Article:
League of Legends studio Riot Games enjoyed a one-two punch of news today, as the company announced that its 2015 Worlds Championship saw an all-time high of 360 million hours of live eSports viewed - which represented a near doubling of 2014's 194 million hours viewed - while the company was also named to Glassdoor's list of best places to work.
Riot's five-week eSports tour through Europe in October saw total cumulative daily unique impressions increase from 288 million last year to 334 million this time. During 73 games Riot said there was an average concurrent viewership of over 4.2 million, with the average fan watching for well over an hour per viewing session. Furthermore, peak concurrent viewership (the highest number of fans tuned in at any one point) reached 14 million for the final between SKT and Koo Tigers in Berlin's Mercedes-Benz Arena (last year the highest was 11 million). All told, the unique viewer count for the Final was 36 million, which Riot said is "a record-breaking high for any eSports event and a climb from last year's Samsung White-Royal Club matchup at Sangam Stadium which drew 27 million unique viewers."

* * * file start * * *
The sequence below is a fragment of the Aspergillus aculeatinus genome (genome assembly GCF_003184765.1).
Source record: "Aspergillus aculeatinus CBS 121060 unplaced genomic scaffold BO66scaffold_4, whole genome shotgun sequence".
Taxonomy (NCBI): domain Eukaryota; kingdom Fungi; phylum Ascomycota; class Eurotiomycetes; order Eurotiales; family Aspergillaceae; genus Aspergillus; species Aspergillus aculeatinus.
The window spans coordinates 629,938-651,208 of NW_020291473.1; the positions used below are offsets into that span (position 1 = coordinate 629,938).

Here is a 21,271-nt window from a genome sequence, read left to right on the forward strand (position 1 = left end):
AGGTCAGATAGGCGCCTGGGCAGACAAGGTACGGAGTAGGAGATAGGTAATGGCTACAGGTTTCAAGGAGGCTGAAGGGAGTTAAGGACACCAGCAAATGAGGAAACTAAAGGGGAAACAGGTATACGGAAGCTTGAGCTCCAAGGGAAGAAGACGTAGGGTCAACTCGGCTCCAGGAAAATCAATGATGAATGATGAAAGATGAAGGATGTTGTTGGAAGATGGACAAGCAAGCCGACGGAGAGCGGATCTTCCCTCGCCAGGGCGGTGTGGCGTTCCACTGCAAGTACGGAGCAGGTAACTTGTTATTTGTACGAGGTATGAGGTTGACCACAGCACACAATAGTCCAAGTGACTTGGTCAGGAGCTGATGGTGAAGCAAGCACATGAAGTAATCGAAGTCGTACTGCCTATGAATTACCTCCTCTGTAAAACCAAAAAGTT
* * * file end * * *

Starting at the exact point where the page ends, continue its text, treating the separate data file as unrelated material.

eSports has been gaining momentum in 2015 and could be landing more and more big sponsors in the years ahead. There are a variety estimates out there for the market's worth, but it seems that the consensus is it could surpass the $1 billion mark in just a few years. League of Legends has played a big role in elevating its status.
The people behind the eSports phenomenon also have a great workplace, according to Glassdoor. At number 18 on the best places to work list, Riot was the only games company in the top 50, which is notable considering how tough the games industry can be on its employees at times. Work-life balance has long been a delicate subject for many studios and big game companies, but 86 percent of the Riot employees surveyed would recommend working at Riot to a friend; moreover, 98 percent gave a thumbs up to CEO Brandon Beck for his leadership at the studio.
While other game companies were nowhere to be seen, a number of major tech firms were rated highly by Glassdoor, including Facebook (number five), Google (number eight) and Apple (number 25).